A Beginner's Guide for Grafana Loki (Open-source Log Aggregation by Prometheus)

Many logging solutions are available on the market to deal with log data, each focusing on a different part of the logging issue including log aggregation. These solutions are open-source and proprietary software and tools incorporated into cloud provider platforms, as well as a variety of capabilities to fulfill your requirements. Grafana Loki is a new industry solution, so let's take a closer look at what it is, where it originated from, and whether it can suit your logging requirements.

Here's how it’s done:

  1. What is Grafana Loki?
  2. Grafana Loki Purpose
  3. The Architecture of Grafana Loki
  4. How does Grafana Loki Work?
  5. Features of Grafana Loki
  6. Use Cases for Loki
  7. How can We Install the PLG (Promtail-Loki-Grafana) Stack?
  8. Benefits of Grafana Loki

What is Grafana Loki?

Loki is a horizontally scalable, highly available, multi-tenant log aggregation solution. It's designed to be both affordable and simple to use. Rather than indexing the contents of the logs, it uses a set of labels for each log stream.

Grafana Loki was inspired by Prometheus' architecture, which uses labels to index data. This allows Loki to store indexes in less amount of space. Furthermore, Loki's design is fully compatible with Prometheus, allowing developers to apply the same label criteria across the two platforms.

Prometheus is an open-source time-series metrics monitoring solution that has become the de-facto standard. Developers primarily utilize Prometheus while building software with Kubernetes or other cloud-native solutions because it is a cloud-native solution.

Prometheus is unique in that it can collect multi-dimensional data from numerous sources, making it an appealing choice for enterprises using cloud microservices. It contains a metric alerting system, but developers frequently supplement it with alternative logging methods.

Other logging techniques tend to make software systems more observable and include a graphical component in the logs.

Prometheus developed a new query language (PromQL), which makes visualizing logging for troubleshooting and monitoring difficult. Many of the logging solutions available were created before Prometheus was on the market in 2012 and did not support connection to Prometheus.

Loki project is similar to the ELK/EFK stack, but it's quicker to set up and use, and it has more features. Loki indexes timestamps and a set of labels for a log stream rather than the content of the log. It reduces the index size, which simplifies processes and, in turn, cuts costs.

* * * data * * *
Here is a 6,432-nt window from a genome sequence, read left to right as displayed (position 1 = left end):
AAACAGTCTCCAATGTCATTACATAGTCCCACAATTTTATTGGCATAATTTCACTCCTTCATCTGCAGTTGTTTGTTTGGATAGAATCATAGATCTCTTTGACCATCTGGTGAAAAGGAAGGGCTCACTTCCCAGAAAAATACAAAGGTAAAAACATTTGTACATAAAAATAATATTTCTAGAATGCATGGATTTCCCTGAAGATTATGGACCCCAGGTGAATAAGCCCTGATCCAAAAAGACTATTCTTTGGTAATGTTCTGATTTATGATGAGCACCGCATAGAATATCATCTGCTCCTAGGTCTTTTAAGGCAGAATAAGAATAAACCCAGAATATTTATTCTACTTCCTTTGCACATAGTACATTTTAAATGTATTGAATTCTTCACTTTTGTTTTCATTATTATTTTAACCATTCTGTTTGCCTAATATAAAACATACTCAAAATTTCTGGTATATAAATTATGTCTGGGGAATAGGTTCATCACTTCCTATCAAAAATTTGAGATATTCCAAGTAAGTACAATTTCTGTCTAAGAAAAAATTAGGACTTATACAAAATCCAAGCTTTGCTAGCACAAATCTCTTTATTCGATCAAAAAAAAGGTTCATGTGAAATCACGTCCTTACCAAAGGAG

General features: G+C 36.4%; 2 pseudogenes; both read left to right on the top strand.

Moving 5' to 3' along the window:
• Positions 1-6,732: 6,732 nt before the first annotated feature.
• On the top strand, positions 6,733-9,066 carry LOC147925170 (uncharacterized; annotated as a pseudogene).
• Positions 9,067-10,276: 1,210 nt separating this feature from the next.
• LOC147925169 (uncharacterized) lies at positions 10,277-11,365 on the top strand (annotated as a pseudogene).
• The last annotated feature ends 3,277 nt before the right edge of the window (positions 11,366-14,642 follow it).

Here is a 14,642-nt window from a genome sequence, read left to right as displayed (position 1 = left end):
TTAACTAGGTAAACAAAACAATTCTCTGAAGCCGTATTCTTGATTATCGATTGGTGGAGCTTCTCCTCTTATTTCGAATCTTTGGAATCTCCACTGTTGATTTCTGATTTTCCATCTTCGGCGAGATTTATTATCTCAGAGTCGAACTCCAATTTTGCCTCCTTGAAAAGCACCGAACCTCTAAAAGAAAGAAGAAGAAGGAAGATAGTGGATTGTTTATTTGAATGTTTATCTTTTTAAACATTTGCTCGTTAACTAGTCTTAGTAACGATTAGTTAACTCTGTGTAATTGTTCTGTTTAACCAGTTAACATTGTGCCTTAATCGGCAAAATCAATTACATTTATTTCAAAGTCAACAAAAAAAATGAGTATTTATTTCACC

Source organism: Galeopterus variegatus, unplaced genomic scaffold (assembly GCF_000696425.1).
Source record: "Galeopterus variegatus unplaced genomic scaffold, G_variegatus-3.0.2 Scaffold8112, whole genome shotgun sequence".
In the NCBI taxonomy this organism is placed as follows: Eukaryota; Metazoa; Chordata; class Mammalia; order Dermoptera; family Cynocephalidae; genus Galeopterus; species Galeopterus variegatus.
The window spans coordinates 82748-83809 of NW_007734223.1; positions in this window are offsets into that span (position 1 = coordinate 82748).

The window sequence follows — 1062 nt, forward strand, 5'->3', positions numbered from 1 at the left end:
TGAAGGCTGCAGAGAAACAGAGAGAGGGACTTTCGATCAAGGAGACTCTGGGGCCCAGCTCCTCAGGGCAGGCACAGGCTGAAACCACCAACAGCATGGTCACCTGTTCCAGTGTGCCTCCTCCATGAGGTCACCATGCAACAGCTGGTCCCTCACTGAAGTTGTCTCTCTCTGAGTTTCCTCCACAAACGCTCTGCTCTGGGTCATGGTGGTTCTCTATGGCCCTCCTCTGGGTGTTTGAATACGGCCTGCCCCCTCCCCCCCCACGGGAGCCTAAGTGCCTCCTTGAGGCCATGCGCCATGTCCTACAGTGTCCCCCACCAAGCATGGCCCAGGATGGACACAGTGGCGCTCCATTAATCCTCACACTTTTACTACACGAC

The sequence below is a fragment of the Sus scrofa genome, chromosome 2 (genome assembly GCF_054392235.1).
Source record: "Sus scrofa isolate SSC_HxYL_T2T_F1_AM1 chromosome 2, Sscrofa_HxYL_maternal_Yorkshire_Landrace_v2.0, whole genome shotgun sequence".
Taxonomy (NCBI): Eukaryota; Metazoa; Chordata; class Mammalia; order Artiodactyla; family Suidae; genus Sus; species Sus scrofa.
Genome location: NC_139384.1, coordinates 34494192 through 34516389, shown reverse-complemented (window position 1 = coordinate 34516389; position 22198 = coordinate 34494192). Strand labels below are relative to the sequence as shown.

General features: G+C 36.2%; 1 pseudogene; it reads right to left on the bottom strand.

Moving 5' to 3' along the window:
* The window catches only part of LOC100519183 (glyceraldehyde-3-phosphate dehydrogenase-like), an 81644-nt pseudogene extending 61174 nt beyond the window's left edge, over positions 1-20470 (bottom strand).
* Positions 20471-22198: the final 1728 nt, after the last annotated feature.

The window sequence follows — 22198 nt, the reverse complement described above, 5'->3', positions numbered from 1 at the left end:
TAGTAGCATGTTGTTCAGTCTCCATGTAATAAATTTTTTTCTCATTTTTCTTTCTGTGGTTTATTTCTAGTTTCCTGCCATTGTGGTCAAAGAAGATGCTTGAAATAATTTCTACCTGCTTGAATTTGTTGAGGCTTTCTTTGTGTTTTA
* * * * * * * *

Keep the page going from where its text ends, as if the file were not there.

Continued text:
Grafana Loki Purpose

Grafana Loki was created in response to a request for an open-source tool that could easily choose and examine time-series logs that were kept stably. Log visualization technologies with querying capabilities, log aggregation, and distributed log tracing can all help identify system issues.

Existing open-source troubleshooting tools do not easily integrate with Prometheus. They didn't let developers search for Prometheus' metadata over a certain period, instead limiting them to the most recent logs. Furthermore, since log storage was inefficient, developers quickly reached their logging limits and had to decide which logs they could live without. Crashing some tools could result in logs being lost forever.

It's worth noting that there are proprietary solutions on the market that don't have these limits and offer features much beyond what open-source tools can offer. Instead of employing a different open-source tool for each purpose, these technologies can combine time-bound searches, log aggregation, and distributed tracing into a single tool.

The Architecture of Grafana Loki

#1 Components

Loki's service was created using a set of components (or modules). Distributor, ingester, querier, and query frontend are the four components accessible for use.


Client data streams are handled and validated by the distributor module. Valid data is chunked and transmitted to several ingesters for processing in parallel.

To check log data in the distributor and process it in different downstream modules, the distributor uses Prometheus-like labels. Grafana Loki cannot construct the index it needs for searching without labels.

Let's say you don't have the right labels on your logs. In that situation, if you're loading logs from sources other than Prometheus, the Loki architecture might not be the best option.


The data is written to long-term storage via the ingester module. Loki indexes metadata rather than storing the log data it ingests. AWS S3, Apache Cassandra, or local file systems are examples of flexible object storage.

For in-memory searches, the ingester also returns data. Unflushed data is lost when Ingester crashes. With poor user setup assuring redundancy, Loki can irreversibly lose logs from ingesters.


The querier module is used by the Loki project to handle user queries on the ingester and object storage. Queries are conducted against local storage first, followed by long-term storage.